VIENNA (Reuters) - Austrian prosecutors have charged the owner of a basement filled with Adolf Hitler paraphernalia as a Nazi sympathizer after his collection featured in a documentary film by cult director Ulrich Seidl last year.
Re-engagement with National Socialism has been a crime since 1947 in Austria, which for decades maintained that it was Hitler’s first victim and often glossed over the enthusiastic welcome he got from many Austrians.
Nazi Germany annexed Austria, Hitler’s birthplace, in 1938.
The scene from Seidl’s “Im Keller” (In the Basement) shows five men in traditional dress singing a drinking song in a room featuring a portrait of Hitler, a swastika flag and mannequins wearing Nazi uniforms and helmets.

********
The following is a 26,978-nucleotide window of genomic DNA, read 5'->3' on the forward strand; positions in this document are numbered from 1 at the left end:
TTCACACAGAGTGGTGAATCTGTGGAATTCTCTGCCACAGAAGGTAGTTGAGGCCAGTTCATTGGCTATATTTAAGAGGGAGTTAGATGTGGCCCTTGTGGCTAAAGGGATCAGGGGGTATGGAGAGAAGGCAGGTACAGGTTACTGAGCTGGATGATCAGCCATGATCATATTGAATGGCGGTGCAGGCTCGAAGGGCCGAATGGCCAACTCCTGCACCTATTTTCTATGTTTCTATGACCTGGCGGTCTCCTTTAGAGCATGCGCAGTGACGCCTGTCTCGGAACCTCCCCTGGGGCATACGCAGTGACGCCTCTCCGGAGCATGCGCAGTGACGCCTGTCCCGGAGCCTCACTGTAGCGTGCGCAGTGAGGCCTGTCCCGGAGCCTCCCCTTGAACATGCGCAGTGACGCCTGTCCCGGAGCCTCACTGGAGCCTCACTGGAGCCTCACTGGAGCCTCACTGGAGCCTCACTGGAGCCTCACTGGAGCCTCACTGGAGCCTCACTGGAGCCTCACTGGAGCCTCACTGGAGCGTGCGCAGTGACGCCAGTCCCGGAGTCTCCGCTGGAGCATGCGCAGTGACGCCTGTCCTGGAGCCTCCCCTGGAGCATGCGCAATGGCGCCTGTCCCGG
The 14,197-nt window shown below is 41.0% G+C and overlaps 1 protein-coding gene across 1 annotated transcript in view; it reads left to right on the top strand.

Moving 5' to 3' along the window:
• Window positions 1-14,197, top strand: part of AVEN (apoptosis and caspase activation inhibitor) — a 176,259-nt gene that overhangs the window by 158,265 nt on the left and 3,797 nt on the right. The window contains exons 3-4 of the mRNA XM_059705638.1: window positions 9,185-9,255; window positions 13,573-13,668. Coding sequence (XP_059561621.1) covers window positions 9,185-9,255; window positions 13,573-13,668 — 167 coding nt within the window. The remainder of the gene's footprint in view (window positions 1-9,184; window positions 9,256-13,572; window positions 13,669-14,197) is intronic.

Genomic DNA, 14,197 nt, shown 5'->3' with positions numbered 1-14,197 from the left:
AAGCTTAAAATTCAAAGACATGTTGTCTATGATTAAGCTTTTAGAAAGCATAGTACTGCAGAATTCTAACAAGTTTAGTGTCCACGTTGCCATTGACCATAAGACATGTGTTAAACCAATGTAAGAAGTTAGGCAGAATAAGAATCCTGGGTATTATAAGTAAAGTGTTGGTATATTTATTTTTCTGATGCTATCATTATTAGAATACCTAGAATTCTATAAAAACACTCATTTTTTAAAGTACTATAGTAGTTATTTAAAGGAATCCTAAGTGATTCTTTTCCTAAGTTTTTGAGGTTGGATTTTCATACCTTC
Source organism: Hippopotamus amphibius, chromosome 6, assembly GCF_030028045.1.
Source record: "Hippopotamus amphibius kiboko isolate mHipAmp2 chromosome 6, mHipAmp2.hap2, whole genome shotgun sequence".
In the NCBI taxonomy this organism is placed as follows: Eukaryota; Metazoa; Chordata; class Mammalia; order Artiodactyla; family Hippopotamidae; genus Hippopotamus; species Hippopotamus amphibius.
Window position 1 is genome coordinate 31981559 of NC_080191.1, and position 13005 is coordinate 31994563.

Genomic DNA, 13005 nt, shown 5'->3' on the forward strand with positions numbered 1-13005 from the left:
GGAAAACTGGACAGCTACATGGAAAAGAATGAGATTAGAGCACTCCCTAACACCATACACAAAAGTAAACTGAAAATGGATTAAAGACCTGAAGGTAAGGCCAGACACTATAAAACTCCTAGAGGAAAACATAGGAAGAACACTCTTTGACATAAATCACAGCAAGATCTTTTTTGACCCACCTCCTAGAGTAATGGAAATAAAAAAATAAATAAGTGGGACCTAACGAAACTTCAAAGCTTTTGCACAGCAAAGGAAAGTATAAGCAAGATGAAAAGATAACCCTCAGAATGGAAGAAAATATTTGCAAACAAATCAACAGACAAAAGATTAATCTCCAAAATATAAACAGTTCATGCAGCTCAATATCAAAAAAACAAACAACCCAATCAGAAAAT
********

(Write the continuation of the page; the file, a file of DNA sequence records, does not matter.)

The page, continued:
Two conservative council members in the eastern town of Eisenstadt resigned from their posts and left the People’s Party after appearing in the scene in Seidl’s film.
Prosecutors in Eisenstadt have charged the owner of the basement, whom they did not name, based on witness statements collected after the documentary’s release last year.
The man can appeal the charges, which carry up to 10 years in prison, a spokesman for the prosecution said, adding that investigations into the other men filmed have been dropped.
The suspect had told Austrian media last year that he was merely “a collector”, not a Nazi.
Reporting By Shadia Nasralla; Editing by Dominic Evans